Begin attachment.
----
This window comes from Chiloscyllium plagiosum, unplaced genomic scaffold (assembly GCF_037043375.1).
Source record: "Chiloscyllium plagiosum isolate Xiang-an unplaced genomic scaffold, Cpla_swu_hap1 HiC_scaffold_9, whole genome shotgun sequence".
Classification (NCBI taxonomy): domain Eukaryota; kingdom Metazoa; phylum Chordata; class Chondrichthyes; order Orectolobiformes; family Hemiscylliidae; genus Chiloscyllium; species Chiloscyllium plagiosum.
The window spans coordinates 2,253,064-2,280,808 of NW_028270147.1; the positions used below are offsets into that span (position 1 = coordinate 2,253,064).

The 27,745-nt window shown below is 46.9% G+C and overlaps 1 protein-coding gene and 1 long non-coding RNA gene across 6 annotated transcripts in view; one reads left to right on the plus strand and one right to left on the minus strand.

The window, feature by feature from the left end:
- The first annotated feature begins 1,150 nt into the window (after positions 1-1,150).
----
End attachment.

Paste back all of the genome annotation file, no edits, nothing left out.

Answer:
This window comes from Chiloscyllium plagiosum, unplaced genomic scaffold (assembly GCF_037043375.1).
Source record: "Chiloscyllium plagiosum isolate Xiang-an unplaced genomic scaffold, Cpla_swu_hap1 HiC_scaffold_9, whole genome shotgun sequence".
Classification (NCBI taxonomy): domain Eukaryota; kingdom Metazoa; phylum Chordata; class Chondrichthyes; order Orectolobiformes; family Hemiscylliidae; genus Chiloscyllium; species Chiloscyllium plagiosum.
The window spans coordinates 2,253,064-2,280,808 of NW_028270147.1; the positions used below are offsets into that span (position 1 = coordinate 2,253,064).

The 27,745-nt window shown below is 46.9% G+C and overlaps 1 protein-coding gene and 1 long non-coding RNA gene across 6 annotated transcripts in view; one reads left to right on the plus strand and one right to left on the minus strand.

The window, feature by feature from the left end:
- The first annotated feature begins 1,150 nt into the window (after positions 1-1,150).